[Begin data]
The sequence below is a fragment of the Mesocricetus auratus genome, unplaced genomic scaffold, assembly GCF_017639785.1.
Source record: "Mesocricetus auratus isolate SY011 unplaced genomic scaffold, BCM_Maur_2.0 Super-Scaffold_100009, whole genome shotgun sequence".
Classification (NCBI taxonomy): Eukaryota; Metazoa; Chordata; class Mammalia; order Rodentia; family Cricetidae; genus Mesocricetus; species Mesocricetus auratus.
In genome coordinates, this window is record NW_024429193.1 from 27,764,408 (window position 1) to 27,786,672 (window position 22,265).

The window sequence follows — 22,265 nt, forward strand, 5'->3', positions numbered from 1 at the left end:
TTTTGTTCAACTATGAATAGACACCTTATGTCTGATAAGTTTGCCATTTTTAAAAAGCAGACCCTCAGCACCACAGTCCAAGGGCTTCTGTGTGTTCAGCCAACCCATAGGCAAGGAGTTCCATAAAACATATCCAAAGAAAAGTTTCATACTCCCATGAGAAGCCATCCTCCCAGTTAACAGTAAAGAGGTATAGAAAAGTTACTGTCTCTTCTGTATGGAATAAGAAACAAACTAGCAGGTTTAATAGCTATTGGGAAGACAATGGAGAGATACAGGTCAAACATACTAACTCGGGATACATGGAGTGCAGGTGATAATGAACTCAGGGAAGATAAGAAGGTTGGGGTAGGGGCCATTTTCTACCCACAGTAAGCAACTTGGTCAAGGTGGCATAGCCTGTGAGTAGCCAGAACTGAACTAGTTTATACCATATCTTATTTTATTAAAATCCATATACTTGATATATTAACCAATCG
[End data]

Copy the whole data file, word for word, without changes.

The sequence below is a fragment of the Mesocricetus auratus genome, unplaced genomic scaffold, assembly GCF_017639785.1.
Source record: "Mesocricetus auratus isolate SY011 unplaced genomic scaffold, BCM_Maur_2.0 Super-Scaffold_100009, whole genome shotgun sequence".
Classification (NCBI taxonomy): Eukaryota; Metazoa; Chordata; class Mammalia; order Rodentia; family Cricetidae; genus Mesocricetus; species Mesocricetus auratus.
In genome coordinates, this window is record NW_024429193.1 from 27,764,408 (window position 1) to 27,786,672 (window position 22,265).

The window sequence follows — 22,265 nt, forward strand, 5'->3', positions numbered from 1 at the left end:
TTTTGTTCAACTATGAATAGACACCTTATGTCTGATAAGTTTGCCATTTTTAAAAAGCAGACCCTCAGCACCACAGTCCAAGGGCTTCTGTGTGTTCAGCCAACCCATAGGCAAGGAGTTCCATAAAACATATCCAAAGAAAAGTTTCATACTCCCATGAGAAGCCATCCTCCCAGTTAACAGTAAAGAGGTATAGAAAAGTTACTGTCTCTTCTGTATGGAATAAGAAACAAACTAGCAGGTTTAATAGCTATTGGGAAGACAATGGAGAGATACAGGTCAAACATACTAACTCGGGATACATGGAGTGCAGGTGATAATGAACTCAGGGAAGATAAGAAGGTTGGGGTAGGGGCCATTTTCTACCCACAGTAAGCAACTTGGTCAAGGTGGCATAGCCTGTGAGTAGCCAGAACTGAACTAGTTTATACCATATCTTATTTTATTAAAATCCATATACTTGATATATTAACCAATCG